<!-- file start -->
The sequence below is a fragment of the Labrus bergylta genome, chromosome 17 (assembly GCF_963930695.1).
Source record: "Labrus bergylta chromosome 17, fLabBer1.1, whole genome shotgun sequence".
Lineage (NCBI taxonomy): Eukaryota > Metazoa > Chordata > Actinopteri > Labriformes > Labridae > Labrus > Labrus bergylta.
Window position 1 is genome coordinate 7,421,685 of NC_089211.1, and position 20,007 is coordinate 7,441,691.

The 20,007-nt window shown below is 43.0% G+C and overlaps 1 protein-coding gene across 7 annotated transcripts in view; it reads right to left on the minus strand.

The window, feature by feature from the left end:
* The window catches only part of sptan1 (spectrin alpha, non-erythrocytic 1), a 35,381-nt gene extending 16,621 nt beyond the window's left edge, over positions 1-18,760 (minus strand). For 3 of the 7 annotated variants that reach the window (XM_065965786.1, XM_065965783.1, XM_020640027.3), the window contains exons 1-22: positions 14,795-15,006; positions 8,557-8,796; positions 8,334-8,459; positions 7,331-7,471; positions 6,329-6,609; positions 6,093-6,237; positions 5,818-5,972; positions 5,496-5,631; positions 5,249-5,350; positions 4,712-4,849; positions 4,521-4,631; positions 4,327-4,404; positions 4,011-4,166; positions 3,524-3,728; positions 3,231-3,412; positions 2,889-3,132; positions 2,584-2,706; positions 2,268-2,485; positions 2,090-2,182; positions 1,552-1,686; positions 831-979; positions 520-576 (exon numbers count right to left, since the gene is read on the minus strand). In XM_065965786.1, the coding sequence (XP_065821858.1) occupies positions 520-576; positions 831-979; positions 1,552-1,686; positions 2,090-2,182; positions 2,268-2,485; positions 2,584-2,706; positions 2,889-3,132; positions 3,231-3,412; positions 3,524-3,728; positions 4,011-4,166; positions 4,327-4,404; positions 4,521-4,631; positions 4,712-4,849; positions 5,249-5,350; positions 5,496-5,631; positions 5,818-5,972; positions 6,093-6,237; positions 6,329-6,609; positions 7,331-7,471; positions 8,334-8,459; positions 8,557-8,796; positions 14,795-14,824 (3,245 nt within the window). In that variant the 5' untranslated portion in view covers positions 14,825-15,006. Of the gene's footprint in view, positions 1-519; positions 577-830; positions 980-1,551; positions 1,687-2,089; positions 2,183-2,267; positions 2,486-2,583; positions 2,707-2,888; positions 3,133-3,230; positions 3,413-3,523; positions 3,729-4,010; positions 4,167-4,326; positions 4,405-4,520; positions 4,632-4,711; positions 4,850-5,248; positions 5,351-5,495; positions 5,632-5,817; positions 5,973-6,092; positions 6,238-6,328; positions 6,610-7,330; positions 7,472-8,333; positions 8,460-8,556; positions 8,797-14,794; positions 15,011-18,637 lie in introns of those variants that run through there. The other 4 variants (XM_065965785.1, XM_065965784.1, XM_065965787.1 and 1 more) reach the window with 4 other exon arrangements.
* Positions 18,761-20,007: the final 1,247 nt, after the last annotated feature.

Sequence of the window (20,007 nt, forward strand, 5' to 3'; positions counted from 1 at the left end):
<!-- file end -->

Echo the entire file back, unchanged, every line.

The sequence below is a fragment of the Labrus bergylta genome, chromosome 17 (assembly GCF_963930695.1).
Source record: "Labrus bergylta chromosome 17, fLabBer1.1, whole genome shotgun sequence".
Lineage (NCBI taxonomy): Eukaryota > Metazoa > Chordata > Actinopteri > Labriformes > Labridae > Labrus > Labrus bergylta.
Window position 1 is genome coordinate 7,421,685 of NC_089211.1, and position 20,007 is coordinate 7,441,691.

The 20,007-nt window shown below is 43.0% G+C and overlaps 1 protein-coding gene across 7 annotated transcripts in view; it reads right to left on the minus strand.

The window, feature by feature from the left end:
* The window catches only part of sptan1 (spectrin alpha, non-erythrocytic 1), a 35,381-nt gene extending 16,621 nt beyond the window's left edge, over positions 1-18,760 (minus strand). For 3 of the 7 annotated variants that reach the window (XM_065965786.1, XM_065965783.1, XM_020640027.3), the window contains exons 1-22: positions 14,795-15,006; positions 8,557-8,796; positions 8,334-8,459; positions 7,331-7,471; positions 6,329-6,609; positions 6,093-6,237; positions 5,818-5,972; positions 5,496-5,631; positions 5,249-5,350; positions 4,712-4,849; positions 4,521-4,631; positions 4,327-4,404; positions 4,011-4,166; positions 3,524-3,728; positions 3,231-3,412; positions 2,889-3,132; positions 2,584-2,706; positions 2,268-2,485; positions 2,090-2,182; positions 1,552-1,686; positions 831-979; positions 520-576 (exon numbers count right to left, since the gene is read on the minus strand). In XM_065965786.1, the coding sequence (XP_065821858.1) occupies positions 520-576; positions 831-979; positions 1,552-1,686; positions 2,090-2,182; positions 2,268-2,485; positions 2,584-2,706; positions 2,889-3,132; positions 3,231-3,412; positions 3,524-3,728; positions 4,011-4,166; positions 4,327-4,404; positions 4,521-4,631; positions 4,712-4,849; positions 5,249-5,350; positions 5,496-5,631; positions 5,818-5,972; positions 6,093-6,237; positions 6,329-6,609; positions 7,331-7,471; positions 8,334-8,459; positions 8,557-8,796; positions 14,795-14,824 (3,245 nt within the window). In that variant the 5' untranslated portion in view covers positions 14,825-15,006. Of the gene's footprint in view, positions 1-519; positions 577-830; positions 980-1,551; positions 1,687-2,089; positions 2,183-2,267; positions 2,486-2,583; positions 2,707-2,888; positions 3,133-3,230; positions 3,413-3,523; positions 3,729-4,010; positions 4,167-4,326; positions 4,405-4,520; positions 4,632-4,711; positions 4,850-5,248; positions 5,351-5,495; positions 5,632-5,817; positions 5,973-6,092; positions 6,238-6,328; positions 6,610-7,330; positions 7,472-8,333; positions 8,460-8,556; positions 8,797-14,794; positions 15,011-18,637 lie in introns of those variants that run through there. The other 4 variants (XM_065965785.1, XM_065965784.1, XM_065965787.1 and 1 more) reach the window with 4 other exon arrangements.
* Positions 18,761-20,007: the final 1,247 nt, after the last annotated feature.

Sequence of the window (20,007 nt, forward strand, 5' to 3'; positions counted from 1 at the left end):